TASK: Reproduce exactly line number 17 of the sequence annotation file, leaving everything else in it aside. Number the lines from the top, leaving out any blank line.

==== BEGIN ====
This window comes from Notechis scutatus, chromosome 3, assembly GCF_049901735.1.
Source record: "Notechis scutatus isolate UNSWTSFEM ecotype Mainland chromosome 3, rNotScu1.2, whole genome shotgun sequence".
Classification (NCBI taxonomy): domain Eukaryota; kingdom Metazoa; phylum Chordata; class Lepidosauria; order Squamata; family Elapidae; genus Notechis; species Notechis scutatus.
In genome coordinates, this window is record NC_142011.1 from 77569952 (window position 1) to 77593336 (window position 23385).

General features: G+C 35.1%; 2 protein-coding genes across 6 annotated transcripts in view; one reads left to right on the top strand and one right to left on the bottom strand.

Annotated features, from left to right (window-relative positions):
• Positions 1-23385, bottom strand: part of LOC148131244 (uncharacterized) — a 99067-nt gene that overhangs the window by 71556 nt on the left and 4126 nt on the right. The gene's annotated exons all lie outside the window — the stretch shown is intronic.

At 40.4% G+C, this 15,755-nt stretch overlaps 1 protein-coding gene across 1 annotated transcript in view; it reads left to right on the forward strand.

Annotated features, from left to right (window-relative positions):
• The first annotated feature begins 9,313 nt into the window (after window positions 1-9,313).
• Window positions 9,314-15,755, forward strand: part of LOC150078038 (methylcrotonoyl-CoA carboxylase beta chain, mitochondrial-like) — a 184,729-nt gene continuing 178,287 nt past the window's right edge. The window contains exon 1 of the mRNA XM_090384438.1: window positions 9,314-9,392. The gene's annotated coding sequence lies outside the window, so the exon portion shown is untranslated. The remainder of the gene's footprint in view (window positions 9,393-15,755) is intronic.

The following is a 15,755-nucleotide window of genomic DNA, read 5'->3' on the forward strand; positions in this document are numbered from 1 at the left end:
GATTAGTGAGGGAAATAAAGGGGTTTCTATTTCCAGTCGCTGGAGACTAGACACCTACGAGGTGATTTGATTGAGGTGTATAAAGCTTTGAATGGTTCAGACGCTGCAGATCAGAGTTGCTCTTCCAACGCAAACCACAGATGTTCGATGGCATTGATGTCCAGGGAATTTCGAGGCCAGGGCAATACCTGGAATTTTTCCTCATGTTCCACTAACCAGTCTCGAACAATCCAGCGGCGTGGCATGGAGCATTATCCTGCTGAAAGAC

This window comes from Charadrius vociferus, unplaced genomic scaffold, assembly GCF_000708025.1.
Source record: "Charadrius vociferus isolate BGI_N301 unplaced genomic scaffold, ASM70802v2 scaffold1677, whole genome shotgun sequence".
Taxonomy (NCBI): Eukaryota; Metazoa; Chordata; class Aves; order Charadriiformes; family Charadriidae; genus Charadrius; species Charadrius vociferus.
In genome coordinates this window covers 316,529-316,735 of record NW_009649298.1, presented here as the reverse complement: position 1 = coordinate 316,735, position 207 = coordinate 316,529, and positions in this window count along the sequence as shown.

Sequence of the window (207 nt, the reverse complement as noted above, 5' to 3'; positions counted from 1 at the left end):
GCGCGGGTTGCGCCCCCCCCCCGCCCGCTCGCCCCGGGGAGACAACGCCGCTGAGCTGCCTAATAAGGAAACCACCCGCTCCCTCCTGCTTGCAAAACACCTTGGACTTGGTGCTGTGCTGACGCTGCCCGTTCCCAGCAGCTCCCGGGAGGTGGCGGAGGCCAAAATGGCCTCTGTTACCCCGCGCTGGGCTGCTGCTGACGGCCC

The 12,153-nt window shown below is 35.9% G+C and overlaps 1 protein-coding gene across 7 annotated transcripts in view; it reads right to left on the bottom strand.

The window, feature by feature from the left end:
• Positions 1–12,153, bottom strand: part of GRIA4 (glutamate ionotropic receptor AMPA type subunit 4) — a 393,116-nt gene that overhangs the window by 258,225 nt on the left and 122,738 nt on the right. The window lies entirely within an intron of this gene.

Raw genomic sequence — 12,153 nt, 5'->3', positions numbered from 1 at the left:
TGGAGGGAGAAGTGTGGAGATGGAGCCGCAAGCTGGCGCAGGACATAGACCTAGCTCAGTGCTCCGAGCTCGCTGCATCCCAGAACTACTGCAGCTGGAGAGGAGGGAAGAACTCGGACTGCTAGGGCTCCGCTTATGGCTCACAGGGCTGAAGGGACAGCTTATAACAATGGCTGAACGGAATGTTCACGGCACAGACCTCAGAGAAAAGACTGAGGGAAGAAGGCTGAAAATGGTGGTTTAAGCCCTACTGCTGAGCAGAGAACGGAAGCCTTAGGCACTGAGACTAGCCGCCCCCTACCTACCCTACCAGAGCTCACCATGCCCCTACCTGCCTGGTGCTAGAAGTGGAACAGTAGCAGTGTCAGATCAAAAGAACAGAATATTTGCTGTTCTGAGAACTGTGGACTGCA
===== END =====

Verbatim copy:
In genome coordinates this window covers 316,529-316,735 of record NW_009649298.1, presented here as the reverse complement: position 1 = coordinate 316,735, position 207 = coordinate 316,529, and positions in this window count along the sequence as shown.